Of course, the above cereal has got quite a bit of fibre, minerals and vitamins. That is great. BUT, it is also 10 % sugar. For every 40 gram portion you eat, you’re also eating 2 teaspoons of sugar. I am sorry guys, but if you want to be healthier, having 2 spoons of sugar in your first meal of the day, does not sound like a good idea. And that’s just eating it plain, without milk, sugar and fruit on top.

Healthy Alternatives: Natural Muesli or Oats.

Instead, pick a natural muesli or some oats for breakfast. Add some natural yoghurt, fresh fruit and nuts to it. Sure, fruit contains sugar too, but eating whole fruit also offers a ton of essential nutrients too. You can also opt for low-sugar fruits.

Foods to Avoid-Healthy Alternatives

The example above shows you how drastically you can reduce your sugar intake by simply choosing a natural cereal instead of a processed one. The natural muesli above only has 1.6 grams of sugar for every 100 grams. A big difference compared to the 18g in the above cereal!

2) Health Bars

Health bars, also known as protein bars, fitness bars and granola bars, are another sugar culprit!

Labelled as ‘healthy foods’, but yet many of them contain ridiculous amounts of sugars. And, to top it off, they’re so convenient, making them even more popular purchases for those trying to be healthier.

Foods to Avoid-FitnessBars-02

This seemingly harmless ‘health bar’ has 30 grams of sugar per 100 grams. And, over 2 teaspoons of sugar for every bar!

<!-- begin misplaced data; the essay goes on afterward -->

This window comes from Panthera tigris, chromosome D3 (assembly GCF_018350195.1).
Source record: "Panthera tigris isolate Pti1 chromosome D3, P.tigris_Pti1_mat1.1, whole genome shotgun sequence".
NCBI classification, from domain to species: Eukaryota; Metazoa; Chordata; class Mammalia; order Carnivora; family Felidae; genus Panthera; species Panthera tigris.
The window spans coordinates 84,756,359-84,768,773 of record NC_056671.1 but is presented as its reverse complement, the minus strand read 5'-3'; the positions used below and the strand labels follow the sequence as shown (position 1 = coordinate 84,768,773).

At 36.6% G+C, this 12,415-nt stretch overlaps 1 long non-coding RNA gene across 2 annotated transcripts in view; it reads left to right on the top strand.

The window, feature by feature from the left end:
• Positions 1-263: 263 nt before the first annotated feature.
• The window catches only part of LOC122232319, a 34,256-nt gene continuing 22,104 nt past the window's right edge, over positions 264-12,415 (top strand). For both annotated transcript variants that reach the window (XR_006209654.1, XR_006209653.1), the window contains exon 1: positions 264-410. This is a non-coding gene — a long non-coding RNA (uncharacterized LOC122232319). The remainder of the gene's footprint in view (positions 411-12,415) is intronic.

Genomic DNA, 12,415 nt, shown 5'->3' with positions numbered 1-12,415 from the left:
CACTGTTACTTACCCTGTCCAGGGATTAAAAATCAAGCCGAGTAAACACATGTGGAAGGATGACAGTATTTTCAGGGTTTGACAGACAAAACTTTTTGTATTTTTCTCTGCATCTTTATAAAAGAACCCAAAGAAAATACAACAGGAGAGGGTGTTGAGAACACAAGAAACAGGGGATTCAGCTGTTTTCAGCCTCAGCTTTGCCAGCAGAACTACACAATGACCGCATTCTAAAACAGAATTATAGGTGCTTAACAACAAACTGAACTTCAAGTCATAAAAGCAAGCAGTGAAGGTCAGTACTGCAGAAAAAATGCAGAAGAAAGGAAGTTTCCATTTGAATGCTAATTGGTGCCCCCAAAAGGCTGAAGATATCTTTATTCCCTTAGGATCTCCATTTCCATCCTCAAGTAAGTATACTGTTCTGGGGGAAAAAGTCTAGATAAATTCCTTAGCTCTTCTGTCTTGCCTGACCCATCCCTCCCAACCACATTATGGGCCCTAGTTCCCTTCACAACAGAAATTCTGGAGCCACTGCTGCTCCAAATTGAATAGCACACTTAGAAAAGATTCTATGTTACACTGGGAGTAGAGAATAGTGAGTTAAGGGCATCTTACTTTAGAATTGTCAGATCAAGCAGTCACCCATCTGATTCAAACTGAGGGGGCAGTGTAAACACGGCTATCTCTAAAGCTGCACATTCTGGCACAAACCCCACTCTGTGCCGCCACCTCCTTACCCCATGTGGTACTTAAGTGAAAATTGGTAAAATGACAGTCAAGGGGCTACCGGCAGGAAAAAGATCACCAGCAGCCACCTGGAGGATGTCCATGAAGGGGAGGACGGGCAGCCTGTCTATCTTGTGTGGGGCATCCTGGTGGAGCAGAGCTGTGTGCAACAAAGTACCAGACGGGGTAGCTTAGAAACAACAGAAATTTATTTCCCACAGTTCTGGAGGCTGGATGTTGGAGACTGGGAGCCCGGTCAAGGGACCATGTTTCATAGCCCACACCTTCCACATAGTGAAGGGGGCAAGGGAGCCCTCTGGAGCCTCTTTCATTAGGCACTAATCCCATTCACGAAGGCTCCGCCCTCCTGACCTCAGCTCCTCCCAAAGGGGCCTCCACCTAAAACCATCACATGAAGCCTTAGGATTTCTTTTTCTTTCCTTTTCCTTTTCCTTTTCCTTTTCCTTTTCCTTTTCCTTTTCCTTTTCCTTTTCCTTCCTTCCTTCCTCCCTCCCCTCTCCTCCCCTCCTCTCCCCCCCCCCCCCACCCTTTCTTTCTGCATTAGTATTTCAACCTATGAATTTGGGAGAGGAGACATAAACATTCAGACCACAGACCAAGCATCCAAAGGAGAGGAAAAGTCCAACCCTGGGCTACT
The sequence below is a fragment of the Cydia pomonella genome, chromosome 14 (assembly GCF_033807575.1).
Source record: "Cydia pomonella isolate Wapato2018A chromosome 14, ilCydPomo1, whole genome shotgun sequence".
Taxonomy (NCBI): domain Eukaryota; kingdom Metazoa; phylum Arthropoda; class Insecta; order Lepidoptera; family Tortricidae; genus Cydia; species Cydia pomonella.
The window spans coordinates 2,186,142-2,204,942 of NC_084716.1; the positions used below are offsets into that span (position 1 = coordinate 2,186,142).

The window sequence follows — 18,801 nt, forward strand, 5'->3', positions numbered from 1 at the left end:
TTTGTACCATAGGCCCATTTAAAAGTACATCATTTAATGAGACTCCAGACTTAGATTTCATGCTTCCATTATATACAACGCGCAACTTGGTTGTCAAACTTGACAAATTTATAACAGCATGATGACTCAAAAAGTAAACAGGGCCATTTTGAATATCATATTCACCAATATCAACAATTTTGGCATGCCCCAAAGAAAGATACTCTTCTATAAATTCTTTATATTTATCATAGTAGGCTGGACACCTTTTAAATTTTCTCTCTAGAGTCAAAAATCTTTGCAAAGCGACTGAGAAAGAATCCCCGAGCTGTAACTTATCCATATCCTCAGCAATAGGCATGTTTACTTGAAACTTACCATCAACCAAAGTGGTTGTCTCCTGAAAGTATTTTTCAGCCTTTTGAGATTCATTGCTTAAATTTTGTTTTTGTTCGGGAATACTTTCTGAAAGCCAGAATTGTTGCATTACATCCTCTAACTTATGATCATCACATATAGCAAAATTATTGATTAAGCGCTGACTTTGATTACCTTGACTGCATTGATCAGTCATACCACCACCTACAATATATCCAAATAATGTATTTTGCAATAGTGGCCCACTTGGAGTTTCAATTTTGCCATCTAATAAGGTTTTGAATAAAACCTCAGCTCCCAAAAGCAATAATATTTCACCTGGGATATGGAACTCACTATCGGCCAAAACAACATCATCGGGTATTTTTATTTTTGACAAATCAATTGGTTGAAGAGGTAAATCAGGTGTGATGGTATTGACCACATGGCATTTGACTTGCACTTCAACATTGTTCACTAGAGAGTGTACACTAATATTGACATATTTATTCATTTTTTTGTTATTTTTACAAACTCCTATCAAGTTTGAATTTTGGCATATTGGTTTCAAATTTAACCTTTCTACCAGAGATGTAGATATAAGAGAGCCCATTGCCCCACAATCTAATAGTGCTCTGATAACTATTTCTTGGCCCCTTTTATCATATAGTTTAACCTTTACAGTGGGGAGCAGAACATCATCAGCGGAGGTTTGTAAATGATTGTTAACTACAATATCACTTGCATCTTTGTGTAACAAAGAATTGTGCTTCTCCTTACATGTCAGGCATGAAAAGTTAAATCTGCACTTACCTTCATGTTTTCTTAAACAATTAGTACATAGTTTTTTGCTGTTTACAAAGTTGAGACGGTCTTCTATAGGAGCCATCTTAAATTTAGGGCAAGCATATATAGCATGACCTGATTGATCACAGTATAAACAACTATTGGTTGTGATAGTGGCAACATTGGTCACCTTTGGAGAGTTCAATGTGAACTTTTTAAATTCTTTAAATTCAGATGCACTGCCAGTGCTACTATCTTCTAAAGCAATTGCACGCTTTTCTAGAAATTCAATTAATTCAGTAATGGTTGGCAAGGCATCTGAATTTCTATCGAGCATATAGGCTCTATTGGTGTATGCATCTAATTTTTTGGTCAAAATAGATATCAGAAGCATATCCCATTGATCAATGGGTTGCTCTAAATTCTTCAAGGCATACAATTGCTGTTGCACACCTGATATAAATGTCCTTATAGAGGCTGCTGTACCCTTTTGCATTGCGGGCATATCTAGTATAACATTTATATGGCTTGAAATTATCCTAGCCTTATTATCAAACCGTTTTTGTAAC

So next time you’re getting your box of healthy bars to have for breakfast or a snack, read their nutrition labels. I have looked at many, and there are very few that have a low sugar content.

Healthy Alternatives: Nuts

Instead, enjoy a small bag of nuts. That way you’ll be getting a better dose of nutrients without all the extra sugar.

3) Fruit Juice

Fruit juice has often got an incredibly high amount of sugar. This is because it’s made from fruit, of course. Some even have extra added sugars.

Even though fruit juice seems healthy, it’s not the best option. It’s very concentrated sugar, but with none of the fibre you’d get from eating a whole fruit. You’re basically just drinking sugar with a few vitamins.

Foods to Avoid-FruitJuice

Healthy Alternatives: Water. Water with lemon or cucumber slices. V8.

Instead of a glass of concentrated sugary fruit juice, the best choice is water. Fresh water. If that seems too boring to you, add some lemon or cucumber slices to jazz it up.

Alternatively, you could buy the veggie drink V8, which is much lower in sugar and super tasty!

Get your fruit fix from whole fruits instead. You’ll be getting the fibre and other essential nutrients your body needs at the same time.

4) Flavoured and fat-free yoghurts

I read a Times Article years ago on Fat-Free and Low-Fat foods. The article enlightened me on the fact that, when fats are taken out of foods, their structures are broken and other foods need to be added to replace those missing fats. Often it’s sugar that is added, to make up for the loss in flavour when fats are removed. How bad is that!

Fat has been given such a bad rap for so long when it’s sugar that is actually what we need to watch out for.

Dr Axe puts it nicely:

When you eat foods that are low or no-fat, other ingredients are added in so that the food tastes like its full-fat counterpart. Those extra ingredients don’t add in the nutrients that have been stripped away, however, so you end up craving more because, despite the fact that you just ate, your body is still lacking in the vital nutrients it needs. You end up eating more calories than you would have if you’d just eaten the full-fat product.